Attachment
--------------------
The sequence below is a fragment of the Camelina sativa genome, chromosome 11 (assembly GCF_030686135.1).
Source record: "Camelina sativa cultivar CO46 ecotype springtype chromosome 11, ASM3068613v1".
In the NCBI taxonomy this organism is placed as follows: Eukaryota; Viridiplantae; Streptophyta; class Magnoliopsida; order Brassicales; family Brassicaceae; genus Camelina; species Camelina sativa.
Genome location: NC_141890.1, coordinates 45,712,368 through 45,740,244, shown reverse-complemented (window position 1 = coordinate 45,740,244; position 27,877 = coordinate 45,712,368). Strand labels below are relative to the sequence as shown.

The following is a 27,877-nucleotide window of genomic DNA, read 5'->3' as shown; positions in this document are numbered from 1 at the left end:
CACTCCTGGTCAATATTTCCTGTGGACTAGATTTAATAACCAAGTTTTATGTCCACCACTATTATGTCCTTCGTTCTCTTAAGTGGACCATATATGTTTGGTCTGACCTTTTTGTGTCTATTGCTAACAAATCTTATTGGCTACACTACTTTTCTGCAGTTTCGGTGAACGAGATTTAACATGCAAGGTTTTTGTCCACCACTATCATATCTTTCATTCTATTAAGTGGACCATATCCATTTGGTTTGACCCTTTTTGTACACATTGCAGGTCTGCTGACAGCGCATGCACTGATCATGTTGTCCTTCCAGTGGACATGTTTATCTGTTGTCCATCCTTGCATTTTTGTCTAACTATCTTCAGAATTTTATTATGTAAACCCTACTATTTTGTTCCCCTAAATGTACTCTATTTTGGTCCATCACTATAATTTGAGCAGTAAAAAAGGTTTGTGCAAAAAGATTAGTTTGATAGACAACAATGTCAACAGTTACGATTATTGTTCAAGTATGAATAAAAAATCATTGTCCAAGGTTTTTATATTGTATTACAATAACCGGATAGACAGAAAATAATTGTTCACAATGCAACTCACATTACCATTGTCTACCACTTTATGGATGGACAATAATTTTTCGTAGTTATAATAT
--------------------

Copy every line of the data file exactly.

The sequence below is a fragment of the Camelina sativa genome, chromosome 11 (assembly GCF_030686135.1).
Source record: "Camelina sativa cultivar CO46 ecotype springtype chromosome 11, ASM3068613v1".
In the NCBI taxonomy this organism is placed as follows: Eukaryota; Viridiplantae; Streptophyta; class Magnoliopsida; order Brassicales; family Brassicaceae; genus Camelina; species Camelina sativa.
Genome location: NC_141890.1, coordinates 45,712,368 through 45,740,244, shown reverse-complemented (window position 1 = coordinate 45,740,244; position 27,877 = coordinate 45,712,368). Strand labels below are relative to the sequence as shown.

The following is a 27,877-nucleotide window of genomic DNA, read 5'->3' as shown; positions in this document are numbered from 1 at the left end:
CACTCCTGGTCAATATTTCCTGTGGACTAGATTTAATAACCAAGTTTTATGTCCACCACTATTATGTCCTTCGTTCTCTTAAGTGGACCATATATGTTTGGTCTGACCTTTTTGTGTCTATTGCTAACAAATCTTATTGGCTACACTACTTTTCTGCAGTTTCGGTGAACGAGATTTAACATGCAAGGTTTTTGTCCACCACTATCATATCTTTCATTCTATTAAGTGGACCATATCCATTTGGTTTGACCCTTTTTGTACACATTGCAGGTCTGCTGACAGCGCATGCACTGATCATGTTGTCCTTCCAGTGGACATGTTTATCTGTTGTCCATCCTTGCATTTTTGTCTAACTATCTTCAGAATTTTATTATGTAAACCCTACTATTTTGTTCCCCTAAATGTACTCTATTTTGGTCCATCACTATAATTTGAGCAGTAAAAAAGGTTTGTGCAAAAAGATTAGTTTGATAGACAACAATGTCAACAGTTACGATTATTGTTCAAGTATGAATAAAAAATCATTGTCCAAGGTTTTTATATTGTATTACAATAACCGGATAGACAGAAAATAATTGTTCACAATGCAACTCACATTACCATTGTCTACCACTTTATGGATGGACAATAATTTTTCGTAGTTATAATAT